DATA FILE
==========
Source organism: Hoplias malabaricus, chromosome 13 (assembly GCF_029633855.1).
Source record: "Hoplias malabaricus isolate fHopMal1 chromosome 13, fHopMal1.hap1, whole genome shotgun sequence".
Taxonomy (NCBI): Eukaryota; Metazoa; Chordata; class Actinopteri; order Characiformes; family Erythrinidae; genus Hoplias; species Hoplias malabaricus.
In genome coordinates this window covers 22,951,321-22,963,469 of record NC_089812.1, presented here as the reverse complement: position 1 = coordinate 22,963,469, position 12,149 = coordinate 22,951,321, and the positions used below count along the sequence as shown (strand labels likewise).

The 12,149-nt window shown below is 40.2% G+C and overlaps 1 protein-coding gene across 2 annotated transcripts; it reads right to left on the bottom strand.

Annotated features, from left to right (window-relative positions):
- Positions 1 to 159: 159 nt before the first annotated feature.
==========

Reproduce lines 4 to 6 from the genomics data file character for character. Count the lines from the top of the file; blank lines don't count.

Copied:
In genome coordinates this window covers 22,951,321-22,963,469 of record NC_089812.1, presented here as the reverse complement: position 1 = coordinate 22,963,469, position 12,149 = coordinate 22,951,321, and the positions used below count along the sequence as shown (strand labels likewise).

The 12,149-nt window shown below is 40.2% G+C and overlaps 1 protein-coding gene across 2 annotated transcripts; it reads right to left on the bottom strand.

Annotated features, from left to right (window-relative positions):